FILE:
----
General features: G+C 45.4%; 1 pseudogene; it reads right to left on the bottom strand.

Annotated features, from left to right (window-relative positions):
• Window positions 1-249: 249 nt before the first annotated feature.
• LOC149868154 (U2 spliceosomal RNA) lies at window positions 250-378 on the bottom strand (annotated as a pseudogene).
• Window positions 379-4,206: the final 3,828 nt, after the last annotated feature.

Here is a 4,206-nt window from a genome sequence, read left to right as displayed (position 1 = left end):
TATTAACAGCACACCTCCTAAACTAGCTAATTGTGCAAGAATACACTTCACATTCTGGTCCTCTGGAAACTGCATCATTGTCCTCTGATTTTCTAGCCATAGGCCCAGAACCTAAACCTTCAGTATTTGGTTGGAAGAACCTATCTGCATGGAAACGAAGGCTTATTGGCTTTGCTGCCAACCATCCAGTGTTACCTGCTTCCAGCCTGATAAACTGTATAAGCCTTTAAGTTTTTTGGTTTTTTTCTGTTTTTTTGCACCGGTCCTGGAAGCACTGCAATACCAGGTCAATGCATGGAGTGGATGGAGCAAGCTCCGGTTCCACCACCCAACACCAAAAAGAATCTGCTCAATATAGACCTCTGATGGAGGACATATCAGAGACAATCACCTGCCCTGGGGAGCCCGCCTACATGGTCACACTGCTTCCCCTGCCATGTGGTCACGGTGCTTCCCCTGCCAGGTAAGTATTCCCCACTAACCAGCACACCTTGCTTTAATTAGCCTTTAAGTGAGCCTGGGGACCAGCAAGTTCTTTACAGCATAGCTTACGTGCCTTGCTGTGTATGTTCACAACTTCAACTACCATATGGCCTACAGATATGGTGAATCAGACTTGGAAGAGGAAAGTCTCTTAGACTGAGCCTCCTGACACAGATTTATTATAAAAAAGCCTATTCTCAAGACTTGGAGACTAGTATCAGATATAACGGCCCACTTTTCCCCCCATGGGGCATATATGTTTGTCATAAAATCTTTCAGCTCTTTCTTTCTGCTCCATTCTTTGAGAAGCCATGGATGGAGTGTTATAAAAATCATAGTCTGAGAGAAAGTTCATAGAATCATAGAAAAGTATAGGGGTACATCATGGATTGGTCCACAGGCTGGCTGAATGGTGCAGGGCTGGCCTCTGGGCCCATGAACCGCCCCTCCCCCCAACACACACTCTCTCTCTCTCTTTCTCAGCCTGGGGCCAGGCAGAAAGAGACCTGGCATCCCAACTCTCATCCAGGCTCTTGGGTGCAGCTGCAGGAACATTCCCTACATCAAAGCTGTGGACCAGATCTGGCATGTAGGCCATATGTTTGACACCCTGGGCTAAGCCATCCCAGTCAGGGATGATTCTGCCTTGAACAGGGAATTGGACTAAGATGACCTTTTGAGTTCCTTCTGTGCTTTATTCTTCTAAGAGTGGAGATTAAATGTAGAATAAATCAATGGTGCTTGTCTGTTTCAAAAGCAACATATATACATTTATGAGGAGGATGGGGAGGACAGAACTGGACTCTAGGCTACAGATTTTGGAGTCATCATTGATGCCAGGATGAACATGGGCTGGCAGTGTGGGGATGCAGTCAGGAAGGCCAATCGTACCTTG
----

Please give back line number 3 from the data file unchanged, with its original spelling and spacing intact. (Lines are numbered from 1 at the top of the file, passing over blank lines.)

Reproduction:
• Window positions 1-249: 249 nt before the first annotated feature.